Joy in Everyday Things

Joy in Everyday Things

Marie Kondo advocates asking yourself if the things that fill your house spark joy. While I don’t live her method, there is something intriguing about asking that question about the items that fill our visual landscape. Many things in my home don’t do that (I suppose I find it hard for spoons and forks to greatly spark joy in me—yet they are pretty useful for eating), but it is perhaps more interesting to consider the things that do fall into that category.

During the pandemic, I’ve spent a lot of time at home. But given this abundance of time at home, I notice that my affections continue to be drawn to particular things in my home and I find once again compelled to acknowledge that beautiful, practical (and impractical) items are so helpful for ushering joy into our lives.

For example, I have a wooden serving tray and it is perhaps odd the number of times I stop to admire the varying grains that run across and throughout the wood. Either as I’m arranging food on it or washing it off, I generally am thinking, “This is so beautiful.”

Or I have a serving bowl that was handpainted in Italy that I purchased last summer while in Assisi. The bright colors that fill the interior bring me a thrill of joy every time I fill it with salad or an array of fruit. As I use it, I frequently remember the peace of Assisi, the quiet of the streets during our time there, and the beauty of being in a place so old.

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I Had a Slow Childhood

I Had a Slow Childhood

School was called off for today before I even went to bed last night. It meant that my sister and I leisurely watched a movie and then talked for a while before curling up to fall asleep. This morning, the snow hadn’t started yet so I went out of the house for a couple of hours, returning as the snow began to lie thick on the roads. Ideally, though, I would have been still tucked away in my bed or perhaps snuggled on the couch with a cup of coffee as I turned through my latest book.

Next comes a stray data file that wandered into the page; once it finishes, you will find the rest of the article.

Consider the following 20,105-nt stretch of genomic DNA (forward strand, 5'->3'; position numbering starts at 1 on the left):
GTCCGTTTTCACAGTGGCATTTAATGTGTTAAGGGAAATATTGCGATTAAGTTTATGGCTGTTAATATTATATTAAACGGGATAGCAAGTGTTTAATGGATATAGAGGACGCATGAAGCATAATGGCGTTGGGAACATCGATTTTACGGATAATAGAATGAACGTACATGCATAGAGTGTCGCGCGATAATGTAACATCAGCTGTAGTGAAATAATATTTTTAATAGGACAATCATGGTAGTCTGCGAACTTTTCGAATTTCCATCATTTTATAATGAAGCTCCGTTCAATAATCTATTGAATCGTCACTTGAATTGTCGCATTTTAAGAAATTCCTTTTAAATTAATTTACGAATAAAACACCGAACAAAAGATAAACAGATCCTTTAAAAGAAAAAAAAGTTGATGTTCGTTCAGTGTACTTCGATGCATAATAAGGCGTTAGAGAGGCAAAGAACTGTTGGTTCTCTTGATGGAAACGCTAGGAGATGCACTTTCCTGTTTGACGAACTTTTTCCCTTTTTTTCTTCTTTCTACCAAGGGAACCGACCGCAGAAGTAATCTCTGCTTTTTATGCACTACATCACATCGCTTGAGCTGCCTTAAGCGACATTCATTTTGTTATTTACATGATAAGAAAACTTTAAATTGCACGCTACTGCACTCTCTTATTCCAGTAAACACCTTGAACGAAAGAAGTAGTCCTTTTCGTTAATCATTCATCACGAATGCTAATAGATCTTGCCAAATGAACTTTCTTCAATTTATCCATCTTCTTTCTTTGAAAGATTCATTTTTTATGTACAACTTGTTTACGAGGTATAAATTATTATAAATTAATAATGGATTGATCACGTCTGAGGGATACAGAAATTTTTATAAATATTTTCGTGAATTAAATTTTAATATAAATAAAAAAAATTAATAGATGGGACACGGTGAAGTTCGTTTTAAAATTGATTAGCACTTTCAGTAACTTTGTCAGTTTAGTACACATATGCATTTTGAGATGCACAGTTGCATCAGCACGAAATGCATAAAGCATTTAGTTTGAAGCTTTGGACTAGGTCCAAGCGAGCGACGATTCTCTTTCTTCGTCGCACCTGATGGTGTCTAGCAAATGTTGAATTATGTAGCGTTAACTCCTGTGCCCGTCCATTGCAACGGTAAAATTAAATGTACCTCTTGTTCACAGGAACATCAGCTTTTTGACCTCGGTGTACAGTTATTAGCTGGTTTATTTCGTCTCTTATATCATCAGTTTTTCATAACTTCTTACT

In high school, I was surprised when I heard that on snow days kids went to go hang out at the mall. For me, it was an unthinkable action. Why would I go out into the blustery weather when that was the exact reason I wasn’t at school? I also was gifted with a father who would have unquestionably smacked me with a hearty dose of common sense if I would have even asked to drive to town despite the weather. Being at home was actually what I wanted to do anyway. While I liked school, I didn’t mind a day of sleeping in and being home. The same still holds true as an adult.

I grew up slow.

By that, I mean, as I grew up, we moved slowly.

I look at the schedules my students have or the schedules of kids and it looks so different from my youth. In elementary school, I usually rode the bus home and I was there until the next day when I left for school. My mom made supper and we all ate together. Sometimes the older siblings were running off to practice or games, but we almost always ate supper around our dining room table.

My summers were quiet, too. Sometimes we explored the farm or watched too much TV or read book after book. But it was slow, with plenty of time and space for us to play in the hay loft or read through book lists with forty to fifty titles. It wasn’t perfection, although my memory tends to cast an overly rosy hue on the days of my childhood. However, it had the great beauty of not being rushed.

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Why I Will Drink Coffee on Sundays

Why I Will Drink Coffee on Sundays

In my youth, giving something up for Lent meant you didn’t have it from Ash Wednesday until Easter Sunday.  When one of my sisters came home from college, she revealed a secret: you can have the things you gave up for Lent on Sundays.  She claimed it was a “mini-Easter.”  At the time, though, it seemed like cheating and an excuse for people who couldn’t handle giving something up for the entirety of Lent.  I didn’t need a cheat day, I reasoned, I was strong enough to last all of Lent.

Over the past few years, I have come to realize the wisdom in allowing Sunday to be a relaxed day in the midst of a penitential season.  There is a particular wisdom found when I remember my own temperament.

I like a good challenge.  Tell me I can’t do something and I will probably try to do that thing (if I care enough).  I’m stubborn and prideful to a fault.  So when I tell myself that I can go without coffee for the entirety of Lent, I start to feel a little smug.  It sounds challenging and I can already feel a sense of pride within myself.  Of course, it is a sacrifice for the Lord and yet I am quick to make it about what I can do.

However, if I acknowledge that I will go six days without coffee and then break that fast on Sunday, it is hard to get overly prideful about that.  Really?  That’s it?  Six days?  And I find myself almost convincing myself to “be strong” and go through all of Lent without it.

The purpose of Lent, though, is not to build up my ego and pat myself on the back for all of the difficult things I did.  Hopefully, Lent is a time of challenging ourselves and saying no to our own habits and desires.  Yet if I walk into Mass on Easter Sunday, bursting at the seams that I was able to forego a long list of comforts, I might miss the fact that Jesus is the one saving me. Continue reading “Why I Will Drink Coffee on Sundays”